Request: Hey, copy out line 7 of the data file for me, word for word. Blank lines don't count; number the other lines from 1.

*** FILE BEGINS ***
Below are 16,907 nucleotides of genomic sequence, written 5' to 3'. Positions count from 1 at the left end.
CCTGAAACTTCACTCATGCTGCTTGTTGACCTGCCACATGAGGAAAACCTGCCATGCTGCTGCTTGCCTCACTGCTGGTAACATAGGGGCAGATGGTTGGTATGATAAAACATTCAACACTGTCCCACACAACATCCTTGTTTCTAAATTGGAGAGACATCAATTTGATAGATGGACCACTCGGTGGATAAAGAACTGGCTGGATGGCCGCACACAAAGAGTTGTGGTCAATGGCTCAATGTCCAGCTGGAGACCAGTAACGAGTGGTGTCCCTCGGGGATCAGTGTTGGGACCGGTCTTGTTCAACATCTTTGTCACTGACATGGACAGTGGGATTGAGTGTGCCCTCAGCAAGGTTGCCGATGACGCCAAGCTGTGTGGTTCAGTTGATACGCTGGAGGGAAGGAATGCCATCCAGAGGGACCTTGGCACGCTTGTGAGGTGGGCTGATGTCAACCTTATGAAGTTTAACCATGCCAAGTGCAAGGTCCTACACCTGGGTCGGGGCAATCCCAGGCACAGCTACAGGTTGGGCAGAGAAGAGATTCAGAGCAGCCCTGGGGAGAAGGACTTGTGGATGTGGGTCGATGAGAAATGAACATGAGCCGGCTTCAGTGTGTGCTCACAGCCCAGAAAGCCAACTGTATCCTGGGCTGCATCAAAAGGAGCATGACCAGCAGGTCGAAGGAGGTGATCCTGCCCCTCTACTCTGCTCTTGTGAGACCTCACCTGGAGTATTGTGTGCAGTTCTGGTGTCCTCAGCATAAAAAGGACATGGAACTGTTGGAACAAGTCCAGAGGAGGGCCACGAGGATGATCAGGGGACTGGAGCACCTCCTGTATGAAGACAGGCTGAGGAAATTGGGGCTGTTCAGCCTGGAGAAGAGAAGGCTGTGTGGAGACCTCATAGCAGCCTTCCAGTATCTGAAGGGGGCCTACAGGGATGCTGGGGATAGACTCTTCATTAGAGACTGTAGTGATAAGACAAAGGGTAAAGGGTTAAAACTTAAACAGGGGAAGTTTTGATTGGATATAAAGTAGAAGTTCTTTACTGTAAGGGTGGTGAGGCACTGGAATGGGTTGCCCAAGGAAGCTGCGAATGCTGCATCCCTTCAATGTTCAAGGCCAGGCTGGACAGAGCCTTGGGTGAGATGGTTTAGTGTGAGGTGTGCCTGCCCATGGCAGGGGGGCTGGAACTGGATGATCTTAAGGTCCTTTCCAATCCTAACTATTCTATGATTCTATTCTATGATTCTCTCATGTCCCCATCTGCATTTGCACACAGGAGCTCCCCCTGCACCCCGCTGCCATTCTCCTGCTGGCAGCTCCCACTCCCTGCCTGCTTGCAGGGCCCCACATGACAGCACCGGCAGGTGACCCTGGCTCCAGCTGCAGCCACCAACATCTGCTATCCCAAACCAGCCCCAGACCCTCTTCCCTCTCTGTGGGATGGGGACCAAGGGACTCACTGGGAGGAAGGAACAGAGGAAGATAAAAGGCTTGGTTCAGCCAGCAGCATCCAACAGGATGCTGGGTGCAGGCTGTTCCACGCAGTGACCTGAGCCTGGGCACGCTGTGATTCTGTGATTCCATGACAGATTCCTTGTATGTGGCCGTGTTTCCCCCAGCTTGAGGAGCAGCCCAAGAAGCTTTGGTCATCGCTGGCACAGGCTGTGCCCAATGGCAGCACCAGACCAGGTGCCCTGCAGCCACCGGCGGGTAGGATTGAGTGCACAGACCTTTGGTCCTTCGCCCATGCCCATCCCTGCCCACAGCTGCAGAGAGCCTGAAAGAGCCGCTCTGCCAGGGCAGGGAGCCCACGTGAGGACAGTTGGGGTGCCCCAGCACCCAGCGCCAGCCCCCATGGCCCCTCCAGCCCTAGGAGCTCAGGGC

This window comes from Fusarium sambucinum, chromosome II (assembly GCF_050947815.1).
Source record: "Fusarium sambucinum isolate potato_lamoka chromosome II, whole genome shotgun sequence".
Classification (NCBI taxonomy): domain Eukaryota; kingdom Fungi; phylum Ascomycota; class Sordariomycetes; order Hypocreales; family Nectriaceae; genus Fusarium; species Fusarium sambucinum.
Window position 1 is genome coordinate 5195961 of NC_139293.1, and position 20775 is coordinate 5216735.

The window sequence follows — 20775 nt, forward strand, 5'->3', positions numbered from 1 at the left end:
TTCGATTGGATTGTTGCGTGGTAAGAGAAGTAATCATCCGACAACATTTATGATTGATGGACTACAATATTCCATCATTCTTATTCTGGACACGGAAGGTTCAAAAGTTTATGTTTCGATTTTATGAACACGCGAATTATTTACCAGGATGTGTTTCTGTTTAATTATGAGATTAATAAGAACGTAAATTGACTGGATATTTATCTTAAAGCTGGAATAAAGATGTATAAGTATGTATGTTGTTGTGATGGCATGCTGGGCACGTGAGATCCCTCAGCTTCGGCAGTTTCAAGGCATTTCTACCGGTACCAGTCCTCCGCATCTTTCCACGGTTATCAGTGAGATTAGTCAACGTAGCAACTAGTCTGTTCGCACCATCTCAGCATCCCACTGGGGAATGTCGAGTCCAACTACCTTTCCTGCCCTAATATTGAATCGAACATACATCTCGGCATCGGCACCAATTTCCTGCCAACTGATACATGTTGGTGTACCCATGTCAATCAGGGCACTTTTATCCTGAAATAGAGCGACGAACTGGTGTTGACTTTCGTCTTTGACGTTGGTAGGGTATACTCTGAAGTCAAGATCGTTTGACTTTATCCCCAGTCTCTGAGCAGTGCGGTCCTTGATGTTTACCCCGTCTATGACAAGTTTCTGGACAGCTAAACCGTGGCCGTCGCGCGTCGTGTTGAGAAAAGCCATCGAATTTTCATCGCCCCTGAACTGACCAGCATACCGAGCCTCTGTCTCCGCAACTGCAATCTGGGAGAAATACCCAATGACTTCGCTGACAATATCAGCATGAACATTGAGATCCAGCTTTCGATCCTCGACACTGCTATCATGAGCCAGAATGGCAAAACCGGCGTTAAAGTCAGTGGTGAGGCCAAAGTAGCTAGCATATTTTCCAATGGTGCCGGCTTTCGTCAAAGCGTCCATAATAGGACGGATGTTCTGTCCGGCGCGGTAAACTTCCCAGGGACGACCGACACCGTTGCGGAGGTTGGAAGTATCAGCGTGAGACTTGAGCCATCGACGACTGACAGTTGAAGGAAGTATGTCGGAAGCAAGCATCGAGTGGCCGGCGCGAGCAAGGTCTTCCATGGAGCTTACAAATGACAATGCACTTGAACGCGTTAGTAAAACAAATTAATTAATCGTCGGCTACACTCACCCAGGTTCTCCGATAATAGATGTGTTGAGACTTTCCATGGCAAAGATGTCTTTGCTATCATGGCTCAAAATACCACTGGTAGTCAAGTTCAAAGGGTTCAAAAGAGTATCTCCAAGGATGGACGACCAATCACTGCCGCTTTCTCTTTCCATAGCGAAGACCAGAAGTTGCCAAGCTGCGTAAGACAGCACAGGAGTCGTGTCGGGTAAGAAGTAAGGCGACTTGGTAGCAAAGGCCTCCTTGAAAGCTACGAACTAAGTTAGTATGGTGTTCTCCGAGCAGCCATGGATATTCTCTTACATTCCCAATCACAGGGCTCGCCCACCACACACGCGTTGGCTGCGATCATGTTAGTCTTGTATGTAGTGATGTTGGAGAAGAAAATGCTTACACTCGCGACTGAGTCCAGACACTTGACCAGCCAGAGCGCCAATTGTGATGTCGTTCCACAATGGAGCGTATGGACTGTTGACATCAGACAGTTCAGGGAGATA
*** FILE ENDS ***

The window sequence follows — 20775 nt, forward strand, 5'->3', positions numbered from 1 at the left end: